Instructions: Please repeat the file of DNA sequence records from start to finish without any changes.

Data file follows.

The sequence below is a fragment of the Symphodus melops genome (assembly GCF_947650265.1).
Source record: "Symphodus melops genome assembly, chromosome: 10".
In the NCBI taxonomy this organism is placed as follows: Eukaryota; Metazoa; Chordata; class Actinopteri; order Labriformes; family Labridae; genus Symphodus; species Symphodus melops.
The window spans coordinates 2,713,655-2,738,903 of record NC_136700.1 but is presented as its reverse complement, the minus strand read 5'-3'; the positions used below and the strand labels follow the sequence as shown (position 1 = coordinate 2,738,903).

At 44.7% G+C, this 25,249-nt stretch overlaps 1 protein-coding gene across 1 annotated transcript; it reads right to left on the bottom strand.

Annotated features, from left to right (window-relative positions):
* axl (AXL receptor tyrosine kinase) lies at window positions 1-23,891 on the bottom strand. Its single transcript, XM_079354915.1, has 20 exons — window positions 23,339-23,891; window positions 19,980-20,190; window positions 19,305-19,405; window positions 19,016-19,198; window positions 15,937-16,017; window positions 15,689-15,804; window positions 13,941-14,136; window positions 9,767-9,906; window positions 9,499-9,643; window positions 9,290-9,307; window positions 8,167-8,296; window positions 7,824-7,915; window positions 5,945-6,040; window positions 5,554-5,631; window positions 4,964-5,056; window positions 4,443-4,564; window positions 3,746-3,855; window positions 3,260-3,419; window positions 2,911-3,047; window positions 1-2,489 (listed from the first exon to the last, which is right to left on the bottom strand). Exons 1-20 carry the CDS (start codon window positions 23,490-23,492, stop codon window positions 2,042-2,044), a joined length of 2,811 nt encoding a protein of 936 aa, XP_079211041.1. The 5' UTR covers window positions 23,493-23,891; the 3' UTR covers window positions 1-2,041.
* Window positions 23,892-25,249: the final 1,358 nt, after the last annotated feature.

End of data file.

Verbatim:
The sequence below is a fragment of the Symphodus melops genome (assembly GCF_947650265.1).
Source record: "Symphodus melops genome assembly, chromosome: 10".
In the NCBI taxonomy this organism is placed as follows: Eukaryota; Metazoa; Chordata; class Actinopteri; order Labriformes; family Labridae; genus Symphodus; species Symphodus melops.
The window spans coordinates 2,713,655-2,738,903 of record NC_136700.1 but is presented as its reverse complement, the minus strand read 5'-3'; the positions used below and the strand labels follow the sequence as shown (position 1 = coordinate 2,738,903).

At 44.7% G+C, this 25,249-nt stretch overlaps 1 protein-coding gene across 1 annotated transcript; it reads right to left on the bottom strand.

Annotated features, from left to right (window-relative positions):
* axl (AXL receptor tyrosine kinase) lies at window positions 1-23,891 on the bottom strand. Its single transcript, XM_079354915.1, has 20 exons — window positions 23,339-23,891; window positions 19,980-20,190; window positions 19,305-19,405; window positions 19,016-19,198; window positions 15,937-16,017; window positions 15,689-15,804; window positions 13,941-14,136; window positions 9,767-9,906; window positions 9,499-9,643; window positions 9,290-9,307; window positions 8,167-8,296; window positions 7,824-7,915; window positions 5,945-6,040; window positions 5,554-5,631; window positions 4,964-5,056; window positions 4,443-4,564; window positions 3,746-3,855; window positions 3,260-3,419; window positions 2,911-3,047; window positions 1-2,489 (listed from the first exon to the last, which is right to left on the bottom strand). Exons 1-20 carry the CDS (start codon window positions 23,490-23,492, stop codon window positions 2,042-2,044), a joined length of 2,811 nt encoding a protein of 936 aa, XP_079211041.1. The 5' UTR covers window positions 23,493-23,891; the 3' UTR covers window positions 1-2,041.
* Window positions 23,892-25,249: the final 1,358 nt, after the last annotated feature.